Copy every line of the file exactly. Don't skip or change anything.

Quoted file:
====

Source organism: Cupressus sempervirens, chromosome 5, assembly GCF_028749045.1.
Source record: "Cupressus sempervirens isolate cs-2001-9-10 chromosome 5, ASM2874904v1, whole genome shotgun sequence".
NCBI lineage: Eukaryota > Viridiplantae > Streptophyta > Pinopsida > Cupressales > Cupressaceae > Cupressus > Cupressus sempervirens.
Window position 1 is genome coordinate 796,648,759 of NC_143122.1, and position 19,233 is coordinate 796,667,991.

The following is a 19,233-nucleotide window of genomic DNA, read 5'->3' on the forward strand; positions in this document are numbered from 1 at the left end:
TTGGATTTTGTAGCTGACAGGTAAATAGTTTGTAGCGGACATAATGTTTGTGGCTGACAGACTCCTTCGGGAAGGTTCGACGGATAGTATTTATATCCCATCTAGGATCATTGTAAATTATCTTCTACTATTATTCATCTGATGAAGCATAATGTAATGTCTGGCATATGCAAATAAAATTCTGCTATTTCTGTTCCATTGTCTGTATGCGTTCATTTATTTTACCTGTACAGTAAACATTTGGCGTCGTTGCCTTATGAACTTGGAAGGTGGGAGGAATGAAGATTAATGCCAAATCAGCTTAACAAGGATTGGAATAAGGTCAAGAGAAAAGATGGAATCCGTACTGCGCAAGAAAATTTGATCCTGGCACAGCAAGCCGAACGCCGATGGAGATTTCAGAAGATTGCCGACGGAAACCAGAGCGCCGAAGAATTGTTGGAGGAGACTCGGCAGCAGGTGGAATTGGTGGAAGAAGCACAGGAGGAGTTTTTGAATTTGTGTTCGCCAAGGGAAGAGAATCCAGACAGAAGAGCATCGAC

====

Source organism: Cupressus sempervirens, chromosome 5, assembly GCF_028749045.1.
Source record: "Cupressus sempervirens isolate cs-2001-9-10 chromosome 5, ASM2874904v1, whole genome shotgun sequence".
NCBI lineage: Eukaryota > Viridiplantae > Streptophyta > Pinopsida > Cupressales > Cupressaceae > Cupressus > Cupressus sempervirens.
Window position 1 is genome coordinate 796,648,759 of NC_143122.1, and position 19,233 is coordinate 796,667,991.

The following is a 19,233-nucleotide window of genomic DNA, read 5'->3' on the forward strand; positions in this document are numbered from 1 at the left end:
TTGGATTTTGTAGCTGACAGGTAAATAGTTTGTAGCGGACATAATGTTTGTGGCTGACAGACTCCTTCGGGAAGGTTCGACGGATAGTATTTATATCCCATCTAGGATCATTGTAAATTATCTTCTACTATTATTCATCTGATGAAGCATAATGTAATGTCTGGCATATGCAAATAAAATTCTGCTATTTCTGTTCCATTGTCTGTATGCGTTCATTTATTTTACCTGTACAGTAAACATTTGGCGTCGTTGCCTTATGAACTTGGAAGGTGGGAGGAATGAAGATTAATGCCAAATCAGCTTAACAAGGATTGGAATAAGGTCAAGAGAAAAGATGGAATCCGTACTGCGCAAGAAAATTTGATCCTGGCACAGCAAGCCGAACGCCGATGGAGATTTCAGAAGATTGCCGACGGAAACCAGAGCGCCGAAGAATTGTTGGAGGAGACTCGGCAGCAGGTGGAATTGGTGGAAGAAGCACAGGAGGAGTTTTTGAATTTGTGTTCGCCAAGGGAAGAGAATCCAGACAGAAGAGCATCGAC